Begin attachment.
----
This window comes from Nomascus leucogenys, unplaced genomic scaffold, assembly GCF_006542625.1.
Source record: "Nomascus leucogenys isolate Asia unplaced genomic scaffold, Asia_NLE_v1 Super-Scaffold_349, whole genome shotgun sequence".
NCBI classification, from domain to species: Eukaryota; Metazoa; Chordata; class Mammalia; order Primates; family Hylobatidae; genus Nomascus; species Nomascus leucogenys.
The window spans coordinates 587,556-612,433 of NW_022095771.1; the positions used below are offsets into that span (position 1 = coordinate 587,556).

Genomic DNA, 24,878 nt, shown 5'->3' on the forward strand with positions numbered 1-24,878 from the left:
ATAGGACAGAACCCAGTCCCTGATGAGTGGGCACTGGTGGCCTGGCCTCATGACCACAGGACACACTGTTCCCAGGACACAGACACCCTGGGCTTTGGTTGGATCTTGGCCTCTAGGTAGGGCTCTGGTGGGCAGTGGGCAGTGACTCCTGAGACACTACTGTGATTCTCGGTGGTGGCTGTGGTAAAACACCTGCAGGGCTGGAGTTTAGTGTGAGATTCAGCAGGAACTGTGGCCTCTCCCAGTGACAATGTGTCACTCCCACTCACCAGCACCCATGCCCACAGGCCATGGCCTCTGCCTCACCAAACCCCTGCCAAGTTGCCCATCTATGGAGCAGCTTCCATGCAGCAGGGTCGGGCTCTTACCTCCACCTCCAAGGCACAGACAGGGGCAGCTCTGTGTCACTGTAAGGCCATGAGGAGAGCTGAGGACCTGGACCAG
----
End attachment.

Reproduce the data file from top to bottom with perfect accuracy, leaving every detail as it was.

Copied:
This window comes from Nomascus leucogenys, unplaced genomic scaffold, assembly GCF_006542625.1.
Source record: "Nomascus leucogenys isolate Asia unplaced genomic scaffold, Asia_NLE_v1 Super-Scaffold_349, whole genome shotgun sequence".
NCBI classification, from domain to species: Eukaryota; Metazoa; Chordata; class Mammalia; order Primates; family Hylobatidae; genus Nomascus; species Nomascus leucogenys.
The window spans coordinates 587,556-612,433 of NW_022095771.1; the positions used below are offsets into that span (position 1 = coordinate 587,556).

Genomic DNA, 24,878 nt, shown 5'->3' on the forward strand with positions numbered 1-24,878 from the left:
ATAGGACAGAACCCAGTCCCTGATGAGTGGGCACTGGTGGCCTGGCCTCATGACCACAGGACACACTGTTCCCAGGACACAGACACCCTGGGCTTTGGTTGGATCTTGGCCTCTAGGTAGGGCTCTGGTGGGCAGTGGGCAGTGACTCCTGAGACACTACTGTGATTCTCGGTGGTGGCTGTGGTAAAACACCTGCAGGGCTGGAGTTTAGTGTGAGATTCAGCAGGAACTGTGGCCTCTCCCAGTGACAATGTGTCACTCCCACTCACCAGCACCCATGCCCACAGGCCATGGCCTCTGCCTCACCAAACCCCTGCCAAGTTGCCCATCTATGGAGCAGCTTCCATGCAGCAGGGTCGGGCTCTTACCTCCACCTCCAAGGCACAGACAGGGGCAGCTCTGTGTCACTGTAAGGCCATGAGGAGAGCTGAGGACCTGGACCAG